The recording of The Beatles’ final album ‘Let It Be’ has gone down in the band’s lore as times of trouble, a gloomy harbinger of their break-up.
But half a century on, a new official book and documentary will offer a more detailed look at the famed sessions, using hours of previously unreleased footage and recordings to show events in a happier light.
‘The Beatles: Get Back’ will be released next August as a companion to a film by ‘Lord of the Rings’ director Peter Jackson documenting the creation of the 1970 ‘Let It Be’ album, the publishers said on Wednesday.
The book features transcribed conversations between John Lennon, Paul McCartney, George Harrison and Ringo Starr from more than 120 hours of recordings during three weeks of sessions at the Twickenham Film Studios and then at The Beatles’ own Abbey Studios in 1969.
It culminates in the band’s famed final live appearance on the rooftop of their offices in central London.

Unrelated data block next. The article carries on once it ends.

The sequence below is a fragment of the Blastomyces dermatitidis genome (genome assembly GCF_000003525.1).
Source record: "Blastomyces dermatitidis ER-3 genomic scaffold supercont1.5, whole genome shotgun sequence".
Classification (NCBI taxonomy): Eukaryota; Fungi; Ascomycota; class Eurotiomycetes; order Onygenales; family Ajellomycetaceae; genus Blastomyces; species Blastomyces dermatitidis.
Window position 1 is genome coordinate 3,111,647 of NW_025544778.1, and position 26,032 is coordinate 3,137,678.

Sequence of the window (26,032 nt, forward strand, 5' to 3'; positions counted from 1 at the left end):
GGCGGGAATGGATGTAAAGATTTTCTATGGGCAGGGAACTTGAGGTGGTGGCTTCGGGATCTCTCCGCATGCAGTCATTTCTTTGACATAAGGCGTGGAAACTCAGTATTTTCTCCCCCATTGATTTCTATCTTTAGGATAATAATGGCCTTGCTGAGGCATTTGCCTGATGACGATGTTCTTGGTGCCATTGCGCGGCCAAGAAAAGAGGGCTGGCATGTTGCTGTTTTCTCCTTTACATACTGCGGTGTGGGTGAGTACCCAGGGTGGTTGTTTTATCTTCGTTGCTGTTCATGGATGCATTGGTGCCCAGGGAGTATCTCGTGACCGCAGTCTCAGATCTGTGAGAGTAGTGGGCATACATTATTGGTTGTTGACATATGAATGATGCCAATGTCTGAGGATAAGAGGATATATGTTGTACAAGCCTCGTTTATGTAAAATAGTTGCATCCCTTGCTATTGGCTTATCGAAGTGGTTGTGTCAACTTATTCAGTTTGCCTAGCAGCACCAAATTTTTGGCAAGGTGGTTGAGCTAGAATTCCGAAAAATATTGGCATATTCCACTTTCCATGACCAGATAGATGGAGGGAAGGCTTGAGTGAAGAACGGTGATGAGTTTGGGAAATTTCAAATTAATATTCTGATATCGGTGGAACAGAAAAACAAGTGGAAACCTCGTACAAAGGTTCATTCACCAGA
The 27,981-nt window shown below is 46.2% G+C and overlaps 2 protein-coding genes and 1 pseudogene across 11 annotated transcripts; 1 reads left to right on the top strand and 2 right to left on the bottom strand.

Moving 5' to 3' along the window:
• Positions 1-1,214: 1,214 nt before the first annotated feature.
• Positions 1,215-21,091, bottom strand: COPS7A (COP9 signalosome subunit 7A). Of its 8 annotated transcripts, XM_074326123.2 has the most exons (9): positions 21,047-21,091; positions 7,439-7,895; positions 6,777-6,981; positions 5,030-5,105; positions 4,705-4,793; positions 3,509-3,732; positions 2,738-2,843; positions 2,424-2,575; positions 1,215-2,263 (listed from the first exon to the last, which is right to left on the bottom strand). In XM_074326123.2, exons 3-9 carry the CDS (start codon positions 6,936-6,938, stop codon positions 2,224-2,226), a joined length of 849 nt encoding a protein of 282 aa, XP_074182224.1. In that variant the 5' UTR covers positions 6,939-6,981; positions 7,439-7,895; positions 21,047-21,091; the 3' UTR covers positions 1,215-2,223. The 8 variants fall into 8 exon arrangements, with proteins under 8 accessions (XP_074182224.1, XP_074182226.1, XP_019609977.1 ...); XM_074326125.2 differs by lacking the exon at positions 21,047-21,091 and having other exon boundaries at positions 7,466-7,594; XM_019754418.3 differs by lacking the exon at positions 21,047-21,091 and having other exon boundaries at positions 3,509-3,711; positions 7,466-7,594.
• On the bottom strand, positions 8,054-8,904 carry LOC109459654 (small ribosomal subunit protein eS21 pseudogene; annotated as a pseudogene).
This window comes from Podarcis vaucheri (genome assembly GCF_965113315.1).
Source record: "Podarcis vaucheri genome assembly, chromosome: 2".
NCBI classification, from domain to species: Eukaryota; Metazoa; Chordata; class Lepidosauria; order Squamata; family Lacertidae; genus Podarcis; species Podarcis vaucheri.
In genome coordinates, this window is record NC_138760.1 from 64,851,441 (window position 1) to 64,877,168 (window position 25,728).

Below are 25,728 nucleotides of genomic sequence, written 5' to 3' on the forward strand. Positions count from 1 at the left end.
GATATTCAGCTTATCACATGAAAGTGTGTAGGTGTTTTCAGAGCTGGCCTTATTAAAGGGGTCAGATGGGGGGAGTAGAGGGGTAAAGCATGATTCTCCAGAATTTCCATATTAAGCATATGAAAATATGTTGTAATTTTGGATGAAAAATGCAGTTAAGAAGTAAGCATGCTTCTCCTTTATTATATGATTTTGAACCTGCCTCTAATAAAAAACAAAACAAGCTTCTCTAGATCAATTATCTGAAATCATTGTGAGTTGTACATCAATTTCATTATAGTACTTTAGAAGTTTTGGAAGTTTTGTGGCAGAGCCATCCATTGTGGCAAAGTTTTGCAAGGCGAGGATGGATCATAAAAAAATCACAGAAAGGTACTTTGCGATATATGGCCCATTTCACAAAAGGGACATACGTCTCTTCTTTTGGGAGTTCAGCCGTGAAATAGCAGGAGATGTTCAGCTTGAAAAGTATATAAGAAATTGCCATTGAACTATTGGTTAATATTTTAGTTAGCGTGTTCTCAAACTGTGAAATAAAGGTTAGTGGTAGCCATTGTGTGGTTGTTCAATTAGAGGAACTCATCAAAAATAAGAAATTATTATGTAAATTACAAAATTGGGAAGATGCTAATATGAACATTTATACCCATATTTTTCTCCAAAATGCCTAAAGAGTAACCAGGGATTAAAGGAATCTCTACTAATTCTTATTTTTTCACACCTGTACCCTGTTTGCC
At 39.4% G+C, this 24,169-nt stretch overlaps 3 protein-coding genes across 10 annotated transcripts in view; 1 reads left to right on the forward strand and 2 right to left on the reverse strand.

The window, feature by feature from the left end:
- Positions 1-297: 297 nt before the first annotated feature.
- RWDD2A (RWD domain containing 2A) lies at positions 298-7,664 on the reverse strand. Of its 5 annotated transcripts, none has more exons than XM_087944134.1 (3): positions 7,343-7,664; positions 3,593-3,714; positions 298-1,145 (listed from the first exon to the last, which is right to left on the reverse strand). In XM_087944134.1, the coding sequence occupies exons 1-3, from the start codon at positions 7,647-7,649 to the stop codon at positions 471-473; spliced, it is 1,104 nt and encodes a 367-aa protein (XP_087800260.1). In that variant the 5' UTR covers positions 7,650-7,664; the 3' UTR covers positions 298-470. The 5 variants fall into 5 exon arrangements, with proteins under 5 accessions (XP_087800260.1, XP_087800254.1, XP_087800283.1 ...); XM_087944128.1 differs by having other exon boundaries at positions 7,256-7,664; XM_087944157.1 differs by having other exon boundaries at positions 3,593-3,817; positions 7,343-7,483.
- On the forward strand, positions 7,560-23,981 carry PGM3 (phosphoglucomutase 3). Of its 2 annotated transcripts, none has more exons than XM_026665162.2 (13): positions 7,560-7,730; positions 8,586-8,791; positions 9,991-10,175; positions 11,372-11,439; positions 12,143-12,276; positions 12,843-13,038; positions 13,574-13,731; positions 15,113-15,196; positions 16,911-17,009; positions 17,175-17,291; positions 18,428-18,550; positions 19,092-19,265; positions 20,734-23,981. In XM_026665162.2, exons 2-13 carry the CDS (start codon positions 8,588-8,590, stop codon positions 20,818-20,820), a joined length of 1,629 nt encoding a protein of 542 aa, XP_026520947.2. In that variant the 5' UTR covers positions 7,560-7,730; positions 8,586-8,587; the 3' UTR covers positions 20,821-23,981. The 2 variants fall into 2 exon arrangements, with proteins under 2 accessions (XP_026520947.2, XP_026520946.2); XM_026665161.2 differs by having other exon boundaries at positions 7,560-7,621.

The book contains hundreds of previously unpublished images, including some by Linda McCartney, who married Paul just after the sessions. It also has an introduction by novelist and screenwriter Hanif Kureishi.
‘Let it Be’, featuring songs such as ‘Get Back’, ‘The Long and Winding Road’ as well as the title song, was the final Beatles album to be released and hit record stores after they split. ‘Abbey Road’ was recorded after ‘Let it Be’ but issued before it.
The sessions were originally documented in the 1970 movie ‘Let it Be’ directed by Michael Lindsay-Hogg, which showed the band members squabbling among themselves and sulking.
But, Kureishi writes: “In fact this was a productive time for them, when they created some of their best work.
“And it is here that we have the privilege of witnessing their early drafts, the mistakes, the drift and digressions, the boredom, the excitement, joyous jamming and sudden breakthroughs that led to the work we now know and admire”.
Jackson’s film — whose release has been delayed by a year due to the coronavirus pandemic — delves into 55 hours of unreleased footage and 120 hours of audio recordings to re-examine the sessions.
Often it shows them laughing and joking, just as they did at the height of Beatlemania.